As population ages, flu takes deadly turn

The annual toll of influenza has risen dramatically since the late 1970s, according to an analysis of U.S. death statistics. One major factor is the advancing average age of the population. Another is the increasing prevalence of virulent strains of the flu virus.

Influenza is typically not a direct cause of death, but researchers at the Centers for Disease Control and Prevention in Atlanta, estimated the disease’s contribution to mortality by noting seasonal fluctuations in deaths that might have resulted from underlying flu infections. Bacterial pneumonia, for example, can be a fatal consequence of severe flu.

Such calculations suggest that influenza claimed more than 68,000 lives on average during each of the last three flu seasons of the 1990s, William W. Thompson and his colleagues report in the Jan. 8 Journal of the American Medical Association (JAMA). That’s well up from about 16,000 annual deaths attributable to flu during a similar period 2 decades earlier.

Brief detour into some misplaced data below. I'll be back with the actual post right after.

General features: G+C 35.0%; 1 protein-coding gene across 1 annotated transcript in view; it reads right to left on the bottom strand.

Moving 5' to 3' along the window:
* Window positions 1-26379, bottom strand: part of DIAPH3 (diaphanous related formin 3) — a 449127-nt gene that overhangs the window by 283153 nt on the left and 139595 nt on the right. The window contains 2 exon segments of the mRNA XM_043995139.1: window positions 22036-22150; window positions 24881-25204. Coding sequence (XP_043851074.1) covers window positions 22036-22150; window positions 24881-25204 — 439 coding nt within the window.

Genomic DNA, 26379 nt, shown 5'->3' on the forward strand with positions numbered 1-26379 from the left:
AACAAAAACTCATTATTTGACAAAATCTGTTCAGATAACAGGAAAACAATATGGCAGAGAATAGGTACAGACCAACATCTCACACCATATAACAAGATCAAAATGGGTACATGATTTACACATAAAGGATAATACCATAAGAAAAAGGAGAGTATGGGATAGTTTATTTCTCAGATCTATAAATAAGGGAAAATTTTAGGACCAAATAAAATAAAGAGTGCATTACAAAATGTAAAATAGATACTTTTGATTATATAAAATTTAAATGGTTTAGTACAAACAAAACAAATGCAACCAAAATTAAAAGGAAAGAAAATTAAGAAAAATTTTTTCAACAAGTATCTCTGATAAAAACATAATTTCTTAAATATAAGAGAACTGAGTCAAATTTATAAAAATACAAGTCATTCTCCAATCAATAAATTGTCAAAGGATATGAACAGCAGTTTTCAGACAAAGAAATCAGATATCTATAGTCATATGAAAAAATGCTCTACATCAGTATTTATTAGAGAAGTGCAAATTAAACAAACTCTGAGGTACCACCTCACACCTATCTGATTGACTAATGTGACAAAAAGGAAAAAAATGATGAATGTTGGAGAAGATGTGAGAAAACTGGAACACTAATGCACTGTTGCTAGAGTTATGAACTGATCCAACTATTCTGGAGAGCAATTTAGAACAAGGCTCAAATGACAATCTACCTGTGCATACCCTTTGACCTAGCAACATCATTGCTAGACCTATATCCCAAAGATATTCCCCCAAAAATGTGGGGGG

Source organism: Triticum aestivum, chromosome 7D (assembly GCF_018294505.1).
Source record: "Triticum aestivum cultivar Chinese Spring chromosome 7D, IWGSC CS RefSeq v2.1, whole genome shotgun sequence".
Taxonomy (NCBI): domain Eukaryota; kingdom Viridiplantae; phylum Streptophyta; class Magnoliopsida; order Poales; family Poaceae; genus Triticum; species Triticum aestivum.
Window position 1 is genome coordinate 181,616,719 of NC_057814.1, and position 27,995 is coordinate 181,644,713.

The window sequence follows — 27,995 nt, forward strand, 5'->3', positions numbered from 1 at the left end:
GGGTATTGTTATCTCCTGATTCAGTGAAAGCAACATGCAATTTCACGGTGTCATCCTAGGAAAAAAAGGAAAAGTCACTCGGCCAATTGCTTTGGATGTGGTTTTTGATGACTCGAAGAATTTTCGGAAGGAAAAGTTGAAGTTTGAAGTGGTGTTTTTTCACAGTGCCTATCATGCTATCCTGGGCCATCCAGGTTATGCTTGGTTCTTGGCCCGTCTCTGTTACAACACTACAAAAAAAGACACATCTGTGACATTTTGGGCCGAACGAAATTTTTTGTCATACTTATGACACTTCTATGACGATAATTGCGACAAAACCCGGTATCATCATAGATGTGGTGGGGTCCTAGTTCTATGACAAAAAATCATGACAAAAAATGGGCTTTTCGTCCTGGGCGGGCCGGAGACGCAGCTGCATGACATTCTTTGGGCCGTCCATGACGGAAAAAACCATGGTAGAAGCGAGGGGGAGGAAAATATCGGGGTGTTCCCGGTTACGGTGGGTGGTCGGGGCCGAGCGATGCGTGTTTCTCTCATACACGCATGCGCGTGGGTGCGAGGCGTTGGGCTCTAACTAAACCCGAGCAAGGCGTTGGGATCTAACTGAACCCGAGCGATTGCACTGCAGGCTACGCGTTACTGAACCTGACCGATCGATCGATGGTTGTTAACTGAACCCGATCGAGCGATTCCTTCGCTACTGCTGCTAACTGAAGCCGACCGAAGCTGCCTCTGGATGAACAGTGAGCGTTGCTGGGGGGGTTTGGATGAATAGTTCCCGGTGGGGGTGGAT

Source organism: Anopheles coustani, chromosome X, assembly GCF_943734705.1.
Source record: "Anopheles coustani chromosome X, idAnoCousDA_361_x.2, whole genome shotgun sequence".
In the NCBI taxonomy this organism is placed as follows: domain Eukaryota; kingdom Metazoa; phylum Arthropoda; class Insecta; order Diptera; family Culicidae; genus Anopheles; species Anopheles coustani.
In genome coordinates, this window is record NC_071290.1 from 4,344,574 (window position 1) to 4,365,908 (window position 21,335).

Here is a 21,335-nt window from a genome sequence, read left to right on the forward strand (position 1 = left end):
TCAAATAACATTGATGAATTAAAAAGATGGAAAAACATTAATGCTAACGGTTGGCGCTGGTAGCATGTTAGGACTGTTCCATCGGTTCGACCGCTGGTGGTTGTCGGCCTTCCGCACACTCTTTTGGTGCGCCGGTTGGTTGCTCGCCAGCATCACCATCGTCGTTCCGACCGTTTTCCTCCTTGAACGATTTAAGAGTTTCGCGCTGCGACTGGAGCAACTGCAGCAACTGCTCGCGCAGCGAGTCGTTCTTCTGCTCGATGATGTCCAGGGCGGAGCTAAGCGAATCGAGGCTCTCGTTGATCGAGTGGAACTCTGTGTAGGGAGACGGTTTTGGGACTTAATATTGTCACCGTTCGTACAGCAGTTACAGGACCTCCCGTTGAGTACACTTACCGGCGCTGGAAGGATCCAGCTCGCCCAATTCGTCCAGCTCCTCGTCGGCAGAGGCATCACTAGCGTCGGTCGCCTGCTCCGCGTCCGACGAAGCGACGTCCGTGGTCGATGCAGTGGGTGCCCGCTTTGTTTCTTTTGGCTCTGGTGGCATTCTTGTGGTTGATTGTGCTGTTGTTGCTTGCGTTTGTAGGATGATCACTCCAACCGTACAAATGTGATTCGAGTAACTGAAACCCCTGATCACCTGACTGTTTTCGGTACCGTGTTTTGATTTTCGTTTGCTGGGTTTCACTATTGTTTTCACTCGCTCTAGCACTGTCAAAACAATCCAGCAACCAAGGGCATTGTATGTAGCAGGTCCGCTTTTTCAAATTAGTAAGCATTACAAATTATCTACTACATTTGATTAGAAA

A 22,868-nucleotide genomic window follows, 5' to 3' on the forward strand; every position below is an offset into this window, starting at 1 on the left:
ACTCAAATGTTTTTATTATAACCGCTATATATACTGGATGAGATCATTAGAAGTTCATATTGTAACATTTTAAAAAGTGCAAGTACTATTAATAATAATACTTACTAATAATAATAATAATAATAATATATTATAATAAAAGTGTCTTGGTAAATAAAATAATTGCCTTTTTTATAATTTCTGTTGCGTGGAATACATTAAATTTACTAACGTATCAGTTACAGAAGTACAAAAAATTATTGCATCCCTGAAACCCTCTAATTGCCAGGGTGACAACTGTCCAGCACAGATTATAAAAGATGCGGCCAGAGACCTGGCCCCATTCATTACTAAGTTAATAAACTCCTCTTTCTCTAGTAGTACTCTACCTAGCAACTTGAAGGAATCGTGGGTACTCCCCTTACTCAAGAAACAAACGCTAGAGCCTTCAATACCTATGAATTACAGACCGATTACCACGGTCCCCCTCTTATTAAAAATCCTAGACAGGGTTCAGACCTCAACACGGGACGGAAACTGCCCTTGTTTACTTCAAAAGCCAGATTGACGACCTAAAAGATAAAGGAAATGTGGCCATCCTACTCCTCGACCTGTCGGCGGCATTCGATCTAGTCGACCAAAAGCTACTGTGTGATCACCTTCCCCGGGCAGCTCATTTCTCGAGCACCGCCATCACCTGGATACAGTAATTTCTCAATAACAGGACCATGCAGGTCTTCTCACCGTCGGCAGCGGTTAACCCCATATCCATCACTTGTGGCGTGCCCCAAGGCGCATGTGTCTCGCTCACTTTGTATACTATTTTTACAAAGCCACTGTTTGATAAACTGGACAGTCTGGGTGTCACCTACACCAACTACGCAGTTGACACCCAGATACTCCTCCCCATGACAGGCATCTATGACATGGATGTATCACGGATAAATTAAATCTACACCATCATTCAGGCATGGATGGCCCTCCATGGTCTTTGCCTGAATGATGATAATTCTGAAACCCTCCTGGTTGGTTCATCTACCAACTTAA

People over age 65 are nearly 100 times as likely to die from flu than people 5 to 50 years old are, and the efficacy of flu vaccinations wanes in older adults.

Responding to the new findings in the same issue of JAMA, David M. Morens of the National Institutes of Health in Bethesda, Md., urges physicians to get annual flu shots, in order to avoid transmitting the virus to patients. They should also encourage their patients, especially older ones, to get the shots, he says. “Even an imperfect vaccine, used optimally, can prevent many thousands of deaths,” says Morens.


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